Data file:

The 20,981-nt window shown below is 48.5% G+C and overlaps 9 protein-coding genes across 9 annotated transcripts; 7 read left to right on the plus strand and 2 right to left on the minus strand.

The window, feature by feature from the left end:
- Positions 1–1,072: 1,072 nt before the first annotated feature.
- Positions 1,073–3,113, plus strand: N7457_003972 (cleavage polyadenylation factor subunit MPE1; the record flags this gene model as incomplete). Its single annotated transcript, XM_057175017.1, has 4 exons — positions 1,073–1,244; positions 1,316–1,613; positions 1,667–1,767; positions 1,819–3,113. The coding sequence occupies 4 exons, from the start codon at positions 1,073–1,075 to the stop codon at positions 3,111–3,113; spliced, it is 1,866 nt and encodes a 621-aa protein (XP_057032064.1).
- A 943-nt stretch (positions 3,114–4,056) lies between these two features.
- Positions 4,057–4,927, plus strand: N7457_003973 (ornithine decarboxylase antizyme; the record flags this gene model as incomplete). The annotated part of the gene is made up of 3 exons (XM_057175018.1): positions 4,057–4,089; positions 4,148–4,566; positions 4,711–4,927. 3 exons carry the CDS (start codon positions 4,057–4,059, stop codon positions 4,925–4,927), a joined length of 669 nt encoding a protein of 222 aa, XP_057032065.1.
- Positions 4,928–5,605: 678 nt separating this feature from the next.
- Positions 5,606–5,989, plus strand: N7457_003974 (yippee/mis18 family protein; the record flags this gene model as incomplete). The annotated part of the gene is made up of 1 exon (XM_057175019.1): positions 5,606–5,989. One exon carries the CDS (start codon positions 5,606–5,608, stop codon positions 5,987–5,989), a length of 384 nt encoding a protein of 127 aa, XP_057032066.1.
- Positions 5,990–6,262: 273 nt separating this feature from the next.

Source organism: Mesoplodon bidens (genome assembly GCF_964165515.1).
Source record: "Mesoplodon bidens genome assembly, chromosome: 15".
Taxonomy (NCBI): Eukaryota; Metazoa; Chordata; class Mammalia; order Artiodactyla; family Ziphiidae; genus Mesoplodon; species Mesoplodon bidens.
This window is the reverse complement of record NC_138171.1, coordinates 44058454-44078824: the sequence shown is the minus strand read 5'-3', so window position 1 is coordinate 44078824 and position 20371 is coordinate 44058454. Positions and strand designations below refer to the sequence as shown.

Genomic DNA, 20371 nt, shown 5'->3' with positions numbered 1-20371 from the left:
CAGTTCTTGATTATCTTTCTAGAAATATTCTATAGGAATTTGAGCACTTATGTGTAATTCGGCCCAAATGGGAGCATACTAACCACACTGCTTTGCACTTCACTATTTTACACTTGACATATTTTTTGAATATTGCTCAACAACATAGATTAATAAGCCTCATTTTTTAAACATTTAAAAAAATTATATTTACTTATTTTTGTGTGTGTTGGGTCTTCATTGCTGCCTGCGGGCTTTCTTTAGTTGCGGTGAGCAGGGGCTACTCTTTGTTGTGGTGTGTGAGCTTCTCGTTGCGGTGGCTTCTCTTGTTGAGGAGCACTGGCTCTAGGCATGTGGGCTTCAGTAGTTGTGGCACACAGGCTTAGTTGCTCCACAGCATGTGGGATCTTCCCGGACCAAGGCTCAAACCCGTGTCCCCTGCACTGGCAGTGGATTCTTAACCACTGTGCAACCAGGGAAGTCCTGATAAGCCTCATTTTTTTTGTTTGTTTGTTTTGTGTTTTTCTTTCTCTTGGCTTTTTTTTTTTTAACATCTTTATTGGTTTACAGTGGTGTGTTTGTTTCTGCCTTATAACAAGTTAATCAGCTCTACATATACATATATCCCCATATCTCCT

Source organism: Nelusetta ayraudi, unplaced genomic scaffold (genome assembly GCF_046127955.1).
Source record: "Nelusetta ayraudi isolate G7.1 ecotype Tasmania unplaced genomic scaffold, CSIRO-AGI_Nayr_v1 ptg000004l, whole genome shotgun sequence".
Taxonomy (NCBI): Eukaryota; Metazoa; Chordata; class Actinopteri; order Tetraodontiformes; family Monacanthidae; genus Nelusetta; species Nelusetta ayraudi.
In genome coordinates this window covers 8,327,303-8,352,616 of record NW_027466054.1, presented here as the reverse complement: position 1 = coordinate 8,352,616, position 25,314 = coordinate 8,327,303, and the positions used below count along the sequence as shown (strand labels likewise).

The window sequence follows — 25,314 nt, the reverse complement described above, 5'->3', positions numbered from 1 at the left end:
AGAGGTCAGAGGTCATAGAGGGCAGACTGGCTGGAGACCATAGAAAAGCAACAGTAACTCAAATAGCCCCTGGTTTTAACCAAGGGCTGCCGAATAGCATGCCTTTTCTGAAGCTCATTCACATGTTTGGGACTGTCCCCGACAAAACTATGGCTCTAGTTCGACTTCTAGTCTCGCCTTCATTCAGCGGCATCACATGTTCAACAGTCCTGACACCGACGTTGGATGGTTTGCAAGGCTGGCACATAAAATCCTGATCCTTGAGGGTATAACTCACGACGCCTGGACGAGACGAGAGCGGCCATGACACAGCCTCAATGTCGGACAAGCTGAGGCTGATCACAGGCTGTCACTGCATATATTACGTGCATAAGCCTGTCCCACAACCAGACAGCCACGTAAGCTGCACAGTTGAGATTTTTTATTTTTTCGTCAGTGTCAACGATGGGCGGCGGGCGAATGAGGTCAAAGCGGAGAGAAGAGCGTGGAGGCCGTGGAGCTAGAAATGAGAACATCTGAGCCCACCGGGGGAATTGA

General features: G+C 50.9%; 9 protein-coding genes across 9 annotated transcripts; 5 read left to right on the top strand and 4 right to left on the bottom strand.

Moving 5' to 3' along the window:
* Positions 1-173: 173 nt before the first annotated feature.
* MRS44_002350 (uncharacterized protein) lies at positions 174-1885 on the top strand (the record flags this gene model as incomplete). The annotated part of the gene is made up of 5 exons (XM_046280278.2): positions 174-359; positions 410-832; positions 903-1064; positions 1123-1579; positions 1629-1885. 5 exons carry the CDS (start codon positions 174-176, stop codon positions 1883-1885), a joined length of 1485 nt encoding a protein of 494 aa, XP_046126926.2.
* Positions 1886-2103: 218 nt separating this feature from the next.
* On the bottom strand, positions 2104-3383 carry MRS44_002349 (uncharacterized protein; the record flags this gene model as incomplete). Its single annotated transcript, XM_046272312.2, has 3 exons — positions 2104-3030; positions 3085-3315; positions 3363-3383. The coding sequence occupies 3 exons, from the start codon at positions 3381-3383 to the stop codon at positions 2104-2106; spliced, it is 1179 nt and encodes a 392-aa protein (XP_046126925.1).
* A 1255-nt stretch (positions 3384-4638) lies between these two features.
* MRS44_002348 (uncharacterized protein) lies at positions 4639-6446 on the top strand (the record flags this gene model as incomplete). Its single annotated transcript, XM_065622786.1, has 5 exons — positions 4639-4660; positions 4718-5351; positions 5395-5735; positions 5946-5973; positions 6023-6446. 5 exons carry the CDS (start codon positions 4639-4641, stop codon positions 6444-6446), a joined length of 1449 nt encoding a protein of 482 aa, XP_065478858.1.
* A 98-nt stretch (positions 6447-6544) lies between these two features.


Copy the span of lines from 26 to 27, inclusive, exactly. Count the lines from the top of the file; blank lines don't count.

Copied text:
* Positions 1886-2103: 218 nt separating this feature from the next.
* On the bottom strand, positions 2104-3383 carry MRS44_002349 (uncharacterized protein; the record flags this gene model as incomplete). Its single annotated transcript, XM_046272312.2, has 3 exons — positions 2104-3030; positions 3085-3315; positions 3363-3383. The coding sequence occupies 3 exons, from the start codon at positions 3381-3383 to the stop codon at positions 2104-2106; spliced, it is 1179 nt and encodes a 392-aa protein (XP_046126925.1).